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First Use of ‘Kevin’s Law’ in Lackawanna County DUI Case

SCRANTON — For the first time a new state law named for a boy killed in a hit and run is being used to increase the potential jail time for a man from Lac...

SCRANTON -- For the first time a new state law named for a boy killed in a hit and run is being used to increase the potential jail time for a man from Lackawanna County.

Police say the suspect, David Turano of Carbondale, attempted to flee the scene of a crash that killed a boy and badly injured the boy’s father.

Turano was brought into the Lackawanna County District Attorney's Office where he was charged with homicide by vehicle while driving under the influence and involuntary manslaughter for a deadly Labor Day weekend crash.

Police say Turano crashed into the car driven by Leonard Zupon of Old Forge on South Keyser Avenue the night of August 30.

Zupon had been taking his 12-year-old son Lenny to get ice cream and Turano was turning left into the Diamond Club when the cars collided.

Court papers show Turano's blood alcohol level was .118 at the time of the crash.

12-year-old Lenny died; his father Leonard still remains hospitalized.

"Our thoughts and our prayers are with the family. They're still touch and go, so that's really what our concern is as well," said Samuel Hunter, a neighbor of the Zupons.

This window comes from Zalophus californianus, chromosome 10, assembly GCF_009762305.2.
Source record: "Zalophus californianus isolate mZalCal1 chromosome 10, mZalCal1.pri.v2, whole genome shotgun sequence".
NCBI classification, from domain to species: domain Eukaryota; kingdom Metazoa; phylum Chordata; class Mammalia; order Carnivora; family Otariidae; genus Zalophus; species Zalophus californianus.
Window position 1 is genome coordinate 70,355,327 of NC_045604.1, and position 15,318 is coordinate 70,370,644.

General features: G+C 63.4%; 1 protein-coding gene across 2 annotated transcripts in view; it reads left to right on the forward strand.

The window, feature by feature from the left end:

He and other neighbors say it's about time Turano was brought in to face his crime.

"Of all the things in the world, drunk driving, it's not like we don't know it's a bad thing. It's not like we haven't been educated on it. I was furious," said Jeanna Lacava.

"I am extremely glad that he is finally taken care of because that's the consequences when you drive drunk," said LeeAnn Hunter.

Police say Turano tried to flee the scene on foot, but was caught a few blocks away.

Prosecutors say Turano's case now falls under the state's newly adopted "Kevin's Law," formed after the death of Kevin Miller, who was killed by a hit and run driver in Wilkes-Barre in December of 2012.

The law increases the mandatory minimum sentence for those who leave the scene of a deadly crash to three years up from just one year.

"It's actually the first time that the new enhancement for sentencing for someone who leaves the scene of an accident would be applicable in a case," said Robert Klein, an assistant district attorney for Lackawanna County.

Bail was set at $200,000 straight.

Turano is locked up in the Lackawanna County Prison.